Sondra Bianca

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Sondra Bianca
Birth name Sondra Bianca
Born (1930-11-17)17 November 1930
Brooklyn, New York,
United States of America
Genres Classical
Occupation(s) Pianist,
Instruments Piano
Years active 1930s – 1950s
Labels MGM, Columbia, Lion Records, Parlophone, Remington Records, World's Fair Records, Musiphon Records, Musical Masterpiece Society, Concert Hall Records, Plymouth Records

Sondra Bianca (17 November 1930) is an American born concert pianist and pedagogue who retired early in her career from recording and live performances.[1]

Career[edit]

A child prodigy, Bianca first studied with her mother and then with Frank Sheridan at Mannes Music School and Isabella Vergerova at the Curtis Institute of Music. This led to what is documented as an amazing performance as a nine-year-old of a Mozart piano concerto, played from memory, for the New York Philharmonic - which led to her later appearing with said orchestra as a soloist.[2] Her career, therefore, started before the age of ten, at which time she was a soloist with the Schenectady Symphony Orchestra and performed over CBC Radio in their French division.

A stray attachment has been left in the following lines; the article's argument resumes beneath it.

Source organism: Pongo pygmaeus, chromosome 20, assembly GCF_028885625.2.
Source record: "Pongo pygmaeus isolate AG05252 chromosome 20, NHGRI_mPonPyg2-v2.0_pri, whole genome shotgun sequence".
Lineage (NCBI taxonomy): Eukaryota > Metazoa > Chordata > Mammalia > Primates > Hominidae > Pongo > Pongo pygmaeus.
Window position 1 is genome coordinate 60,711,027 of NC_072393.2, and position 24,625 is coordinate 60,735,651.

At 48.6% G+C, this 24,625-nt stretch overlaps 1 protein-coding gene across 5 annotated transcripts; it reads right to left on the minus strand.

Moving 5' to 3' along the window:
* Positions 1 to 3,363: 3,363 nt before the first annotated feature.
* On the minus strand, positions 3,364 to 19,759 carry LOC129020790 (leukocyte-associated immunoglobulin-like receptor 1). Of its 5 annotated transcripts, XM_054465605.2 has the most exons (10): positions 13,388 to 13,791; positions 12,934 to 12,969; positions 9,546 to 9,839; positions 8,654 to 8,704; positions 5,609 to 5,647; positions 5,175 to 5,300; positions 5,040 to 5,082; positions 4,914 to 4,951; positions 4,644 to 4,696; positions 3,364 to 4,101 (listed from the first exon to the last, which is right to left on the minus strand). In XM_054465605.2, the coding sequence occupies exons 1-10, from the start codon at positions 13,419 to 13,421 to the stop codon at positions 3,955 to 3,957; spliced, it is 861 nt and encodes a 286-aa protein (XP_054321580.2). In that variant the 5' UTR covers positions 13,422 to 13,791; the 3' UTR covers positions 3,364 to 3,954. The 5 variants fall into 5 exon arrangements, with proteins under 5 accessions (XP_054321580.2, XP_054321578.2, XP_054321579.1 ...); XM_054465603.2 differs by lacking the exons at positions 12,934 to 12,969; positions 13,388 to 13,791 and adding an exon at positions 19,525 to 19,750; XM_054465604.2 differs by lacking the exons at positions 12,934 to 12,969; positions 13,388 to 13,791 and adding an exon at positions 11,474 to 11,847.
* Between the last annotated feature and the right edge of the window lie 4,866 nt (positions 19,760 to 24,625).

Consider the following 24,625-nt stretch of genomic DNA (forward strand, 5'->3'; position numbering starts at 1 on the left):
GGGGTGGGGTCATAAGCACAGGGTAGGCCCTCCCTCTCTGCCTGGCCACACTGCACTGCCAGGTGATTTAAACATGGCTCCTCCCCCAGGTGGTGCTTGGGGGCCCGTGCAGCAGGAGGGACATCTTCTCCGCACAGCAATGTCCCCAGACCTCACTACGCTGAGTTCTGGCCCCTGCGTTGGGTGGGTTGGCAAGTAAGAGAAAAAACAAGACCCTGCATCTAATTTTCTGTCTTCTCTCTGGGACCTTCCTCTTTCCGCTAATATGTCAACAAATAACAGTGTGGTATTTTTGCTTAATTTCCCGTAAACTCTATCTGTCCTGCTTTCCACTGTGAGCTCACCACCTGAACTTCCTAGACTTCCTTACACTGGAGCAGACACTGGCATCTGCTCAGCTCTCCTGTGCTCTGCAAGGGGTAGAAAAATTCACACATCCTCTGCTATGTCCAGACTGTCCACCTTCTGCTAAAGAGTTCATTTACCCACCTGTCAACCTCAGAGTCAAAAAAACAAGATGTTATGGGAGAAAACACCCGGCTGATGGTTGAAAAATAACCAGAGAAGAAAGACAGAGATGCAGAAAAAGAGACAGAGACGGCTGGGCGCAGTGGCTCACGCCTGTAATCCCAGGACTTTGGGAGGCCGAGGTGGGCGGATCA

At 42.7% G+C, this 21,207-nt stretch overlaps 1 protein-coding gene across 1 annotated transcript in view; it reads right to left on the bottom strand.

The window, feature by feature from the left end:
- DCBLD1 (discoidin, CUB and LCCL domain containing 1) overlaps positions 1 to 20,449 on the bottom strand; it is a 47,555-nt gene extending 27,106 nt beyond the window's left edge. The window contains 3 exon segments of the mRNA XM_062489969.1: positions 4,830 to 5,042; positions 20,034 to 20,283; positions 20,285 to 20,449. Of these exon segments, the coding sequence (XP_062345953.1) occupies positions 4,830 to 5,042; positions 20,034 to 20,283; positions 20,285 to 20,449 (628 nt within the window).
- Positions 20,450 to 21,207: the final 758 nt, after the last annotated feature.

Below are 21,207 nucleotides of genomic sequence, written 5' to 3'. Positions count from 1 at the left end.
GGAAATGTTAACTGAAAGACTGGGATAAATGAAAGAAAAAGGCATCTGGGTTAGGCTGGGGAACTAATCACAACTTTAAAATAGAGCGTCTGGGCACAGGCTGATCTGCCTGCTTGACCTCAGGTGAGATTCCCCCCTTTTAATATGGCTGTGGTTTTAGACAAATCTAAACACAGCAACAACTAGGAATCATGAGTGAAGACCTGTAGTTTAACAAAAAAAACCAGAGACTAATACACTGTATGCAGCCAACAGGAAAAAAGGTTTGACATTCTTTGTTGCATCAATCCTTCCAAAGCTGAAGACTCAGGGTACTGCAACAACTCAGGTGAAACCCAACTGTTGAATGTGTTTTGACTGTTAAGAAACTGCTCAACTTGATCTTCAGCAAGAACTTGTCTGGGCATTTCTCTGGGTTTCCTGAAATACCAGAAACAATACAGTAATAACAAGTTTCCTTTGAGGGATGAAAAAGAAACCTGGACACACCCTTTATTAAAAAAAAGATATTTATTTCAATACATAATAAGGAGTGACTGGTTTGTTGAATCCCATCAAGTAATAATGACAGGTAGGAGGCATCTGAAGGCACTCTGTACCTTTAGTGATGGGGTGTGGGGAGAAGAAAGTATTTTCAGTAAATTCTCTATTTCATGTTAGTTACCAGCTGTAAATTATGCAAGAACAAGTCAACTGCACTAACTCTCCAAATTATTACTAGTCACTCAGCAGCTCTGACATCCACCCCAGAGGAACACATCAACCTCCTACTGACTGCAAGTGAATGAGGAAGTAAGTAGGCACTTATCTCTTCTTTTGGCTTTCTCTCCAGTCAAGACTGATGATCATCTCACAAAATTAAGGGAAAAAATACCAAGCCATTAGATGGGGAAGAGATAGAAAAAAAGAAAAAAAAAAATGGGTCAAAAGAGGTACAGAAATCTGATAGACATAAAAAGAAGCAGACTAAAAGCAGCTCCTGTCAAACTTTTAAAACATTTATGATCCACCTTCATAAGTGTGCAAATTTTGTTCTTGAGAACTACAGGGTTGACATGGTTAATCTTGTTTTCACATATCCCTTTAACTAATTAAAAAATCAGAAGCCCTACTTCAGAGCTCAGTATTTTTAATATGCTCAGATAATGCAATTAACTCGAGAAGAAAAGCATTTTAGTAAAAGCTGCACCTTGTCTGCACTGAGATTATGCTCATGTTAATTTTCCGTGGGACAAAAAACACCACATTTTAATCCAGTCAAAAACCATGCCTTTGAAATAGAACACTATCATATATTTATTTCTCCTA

Later in her career, she performed in Europe with the Hamburg Symphony Orchestra conducted by Hans-Jurgen Walther, the Hamburg Symphony Orchestra conducted by Carl-August Bünte and the New Symphony Society Orchestra conducted by Walter Goehr among others. One of her notable American performances was on January 20, 1955, when she was the guest soloist with the Florida Symphony conducted by Frank Miller. The programme included Andre Bloch's "Concerto No. 1", Liszt's "Concerto in E flat", Glinka's Overture to "Russian and Ludmilla", Handel's "Water Music" and Georges Enesco's "Roumanian Rhapsody No. 1".[3] Another notable performance was the piece Rhapsody 21 for the Century 21 Exposition, conducted by Paul Whiteman. One of the specialties in her repertoire was George Gershwin's "Piano Concerto in F". Due to its ban in Nazi Germany it was unpopular in that country for many years. Recent study has shown that she may have been the first to perform the concerto in that country after the end of World War II.[4]

After retiring from live performances, she continued teaching other young pianists. Due to her early exit from performing, she is regarded as something of a mystery by modern enthusiasts of her surviving recordings.

Pseudonym recordings[edit]

For reasons unclear, her recordings were released on various budget record labels under a handful of pseudonyms. Some of these names include: Albert Cohen, Karl Bernhard, Frederick Antenelli and Suzanne Auber.

Partial discography[edit]

References[edit]

  1. ^ "The Piano In Concert" by George Kehler, 1982.
  2. ^ Winter Park Topics, Florida, Vol. 22, No. 2, January 14, 1955
  3. ^ "Sondra Bianca, soloist with Florida Symphony, to play Bloch, Liszt" (PDF). www.wppl.org. Retrieved 12 January 2012. 
  4. ^ "Sondra Bianca plays". www.classical.net. Retrieved 12 January 2012. 

External links[edit]